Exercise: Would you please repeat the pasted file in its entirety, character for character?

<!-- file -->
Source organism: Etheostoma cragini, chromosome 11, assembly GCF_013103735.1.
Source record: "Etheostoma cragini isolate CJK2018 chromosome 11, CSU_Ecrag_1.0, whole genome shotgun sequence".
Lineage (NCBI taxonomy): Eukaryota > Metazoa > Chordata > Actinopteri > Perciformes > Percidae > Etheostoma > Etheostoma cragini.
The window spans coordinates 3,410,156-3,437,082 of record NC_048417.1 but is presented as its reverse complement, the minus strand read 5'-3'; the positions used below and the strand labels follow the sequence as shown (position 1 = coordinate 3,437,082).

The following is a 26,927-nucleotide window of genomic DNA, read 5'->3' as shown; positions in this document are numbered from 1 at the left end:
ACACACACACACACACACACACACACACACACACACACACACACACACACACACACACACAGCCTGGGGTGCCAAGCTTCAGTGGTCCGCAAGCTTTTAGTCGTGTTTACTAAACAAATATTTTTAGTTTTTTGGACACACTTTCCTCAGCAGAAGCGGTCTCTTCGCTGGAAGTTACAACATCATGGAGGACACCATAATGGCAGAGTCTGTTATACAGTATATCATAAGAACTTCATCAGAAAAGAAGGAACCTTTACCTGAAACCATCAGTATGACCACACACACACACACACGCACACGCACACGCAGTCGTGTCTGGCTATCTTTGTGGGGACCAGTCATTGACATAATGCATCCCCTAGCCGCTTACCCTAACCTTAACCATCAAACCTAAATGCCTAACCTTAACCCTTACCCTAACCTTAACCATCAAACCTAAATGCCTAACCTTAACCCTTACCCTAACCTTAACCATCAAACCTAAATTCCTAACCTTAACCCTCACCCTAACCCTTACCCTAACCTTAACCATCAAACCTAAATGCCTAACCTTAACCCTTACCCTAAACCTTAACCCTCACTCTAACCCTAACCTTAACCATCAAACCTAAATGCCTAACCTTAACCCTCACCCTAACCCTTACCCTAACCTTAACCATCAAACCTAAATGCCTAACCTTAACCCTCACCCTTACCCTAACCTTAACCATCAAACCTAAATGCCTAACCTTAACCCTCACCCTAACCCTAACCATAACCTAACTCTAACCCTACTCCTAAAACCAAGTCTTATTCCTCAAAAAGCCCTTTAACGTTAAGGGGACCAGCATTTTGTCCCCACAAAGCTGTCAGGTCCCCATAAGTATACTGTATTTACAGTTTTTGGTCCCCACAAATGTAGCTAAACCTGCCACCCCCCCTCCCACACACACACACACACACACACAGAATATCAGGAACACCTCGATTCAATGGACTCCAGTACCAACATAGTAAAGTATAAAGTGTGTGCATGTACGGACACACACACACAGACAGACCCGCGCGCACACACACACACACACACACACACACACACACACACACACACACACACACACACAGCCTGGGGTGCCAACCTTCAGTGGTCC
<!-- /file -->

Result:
Source organism: Etheostoma cragini, chromosome 11, assembly GCF_013103735.1.
Source record: "Etheostoma cragini isolate CJK2018 chromosome 11, CSU_Ecrag_1.0, whole genome shotgun sequence".
Lineage (NCBI taxonomy): Eukaryota > Metazoa > Chordata > Actinopteri > Perciformes > Percidae > Etheostoma > Etheostoma cragini.
The window spans coordinates 3,410,156-3,437,082 of record NC_048417.1 but is presented as its reverse complement, the minus strand read 5'-3'; the positions used below and the strand labels follow the sequence as shown (position 1 = coordinate 3,437,082).

The following is a 26,927-nucleotide window of genomic DNA, read 5'->3' as shown; positions in this document are numbered from 1 at the left end:
ACACACACACACACACACACACACACACACACACACACACACACACACACACACACACACAGCCTGGGGTGCCAAGCTTCAGTGGTCCGCAAGCTTTTAGTCGTGTTTACTAAACAAATATTTTTAGTTTTTTGGACACACTTTCCTCAGCAGAAGCGGTCTCTTCGCTGGAAGTTACAACATCATGGAGGACACCATAATGGCAGAGTCTGTTATACAGTATATCATAAGAACTTCATCAGAAAAGAAGGAACCTTTACCTGAAACCATCAGTATGACCACACACACACACACACGCACACGCACACGCAGTCGTGTCTGGCTATCTTTGTGGGGACCAGTCATTGACATAATGCATCCCCTAGCCGCTTACCCTAACCTTAACCATCAAACCTAAATGCCTAACCTTAACCCTTACCCTAACCTTAACCATCAAACCTAAATGCCTAACCTTAACCCTTACCCTAACCTTAACCATCAAACCTAAATTCCTAACCTTAACCCTCACCCTAACCCTTACCCTAACCTTAACCATCAAACCTAAATGCCTAACCTTAACCCTTACCCTAAACCTTAACCCTCACTCTAACCCTAACCTTAACCATCAAACCTAAATGCCTAACCTTAACCCTCACCCTAACCCTTACCCTAACCTTAACCATCAAACCTAAATGCCTAACCTTAACCCTCACCCTTACCCTAACCTTAACCATCAAACCTAAATGCCTAACCTTAACCCTCACCCTAACCCTAACCATAACCTAACTCTAACCCTACTCCTAAAACCAAGTCTTATTCCTCAAAAAGCCCTTTAACGTTAAGGGGACCAGCATTTTGTCCCCACAAAGCTGTCAGGTCCCCATAAGTATACTGTATTTACAGTTTTTGGTCCCCACAAATGTAGCTAAACCTGCCACCCCCCCTCCCACACACACACACACACACACACAGAATATCAGGAACACCTCGATTCAATGGACTCCAGTACCAACATAGTAAAGTATAAAGTGTGTGCATGTACGGACACACACACACAGACAGACCCGCGCGCACACACACACACACACACACACACACACACACACACACACACACACACACACACAGCCTGGGGTGCCAACCTTCAGTGGTCC